It is obvious from the NT that Jesus wanted his disciples to have faith that went well beyond whether or not he forgave them (and whether they could forgive on his behalf). Yes, he does want us to know that “the Son of Man has authority on earth to forgive sins” and that “if [we] forgive anyone, they are forgiven.” But if Jesus himself or the gospel writers are to be believed, God seemed at least equally concerned that Jesus’ disciples knew that he had authority on earth [and they through him] over diseases, demons, death, and over nature, as well as forgiving sins. He wasn’t happy with their “faith” when it didn’t include any one of these things and when they lacked the faith to do the same things on his behalf. He summed it up in his final great commission to them: “All authority in heaven and earth has been given to me, therefore, make disciples . . . [.] His authority over everything (as God’s anointed, the “Christ”) as richly demonstrated in the gospels, is the basis of the Great Commission. Our “faith”, according to Jesus, needs to include not only his authority and willingness to forgive, but his authority over all things in heaven and earth, and in our authority from him to do the same things he did, as he said that anyone who believed in him would do. If our faith in him, and the actions that flow from it, should be markedly different than what he was so insistent on his first followers having, what’s the basis? I really don’t think that’s a search with a happy ending. We’d be better off, I believe, to let the gospels transform our faith and practice than justify our own. I’ll be posting the content of an upcoming local training on that topic soon.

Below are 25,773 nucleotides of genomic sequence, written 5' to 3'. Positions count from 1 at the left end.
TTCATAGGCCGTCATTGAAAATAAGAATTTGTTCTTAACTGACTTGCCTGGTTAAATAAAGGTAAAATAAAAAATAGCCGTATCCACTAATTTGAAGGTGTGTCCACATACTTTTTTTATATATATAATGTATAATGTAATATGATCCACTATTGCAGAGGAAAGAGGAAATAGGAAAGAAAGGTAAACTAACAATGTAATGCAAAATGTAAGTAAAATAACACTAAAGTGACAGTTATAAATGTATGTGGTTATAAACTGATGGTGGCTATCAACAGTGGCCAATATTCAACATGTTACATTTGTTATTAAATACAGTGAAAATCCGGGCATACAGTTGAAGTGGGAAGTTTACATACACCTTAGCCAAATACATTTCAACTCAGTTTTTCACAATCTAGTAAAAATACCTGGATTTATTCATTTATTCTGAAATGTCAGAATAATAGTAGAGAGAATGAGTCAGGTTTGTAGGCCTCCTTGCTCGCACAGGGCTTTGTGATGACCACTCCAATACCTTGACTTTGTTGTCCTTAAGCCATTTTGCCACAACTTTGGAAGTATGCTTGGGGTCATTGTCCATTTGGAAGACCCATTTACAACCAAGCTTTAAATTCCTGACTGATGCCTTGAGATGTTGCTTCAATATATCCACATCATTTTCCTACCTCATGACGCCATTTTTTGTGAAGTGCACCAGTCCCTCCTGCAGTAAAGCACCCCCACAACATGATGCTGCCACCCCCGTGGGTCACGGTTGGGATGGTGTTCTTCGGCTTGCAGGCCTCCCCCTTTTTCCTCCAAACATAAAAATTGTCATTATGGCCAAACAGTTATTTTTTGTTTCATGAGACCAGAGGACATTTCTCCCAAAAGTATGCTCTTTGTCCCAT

When it comes to doing the things Jesus did and that Jesus sent the 12 and the 70 out to do (preaching, teaching, and even healing–in churches that still do that), churches tend to be like one-man hamlets–most of the parts are still there, but with only one guy on the stage. There are still lots of backstage jobs that need doing and get done, but I think it’s fair to say that few modern congregants resonate with Jesus’ prediction: “Anyone who believes in me will do what I’ve been doing.” Most of the “what-Jesus-did-jobs” in each church are reserved for the sacred (the sacramentalized) few–the reverends, the priests, the ones set apart for God. Doing what Jesus routinely did was not my experience of mere “faith in Jesus,” having been in churches and in Christian schools from birth. It certainly wasn’t what church was like. Church was more like going to watch Michael Jordan talk about basketball than getting into a scheduled game or even drills with him and some friends. That is, until I joined with a Vineyard church.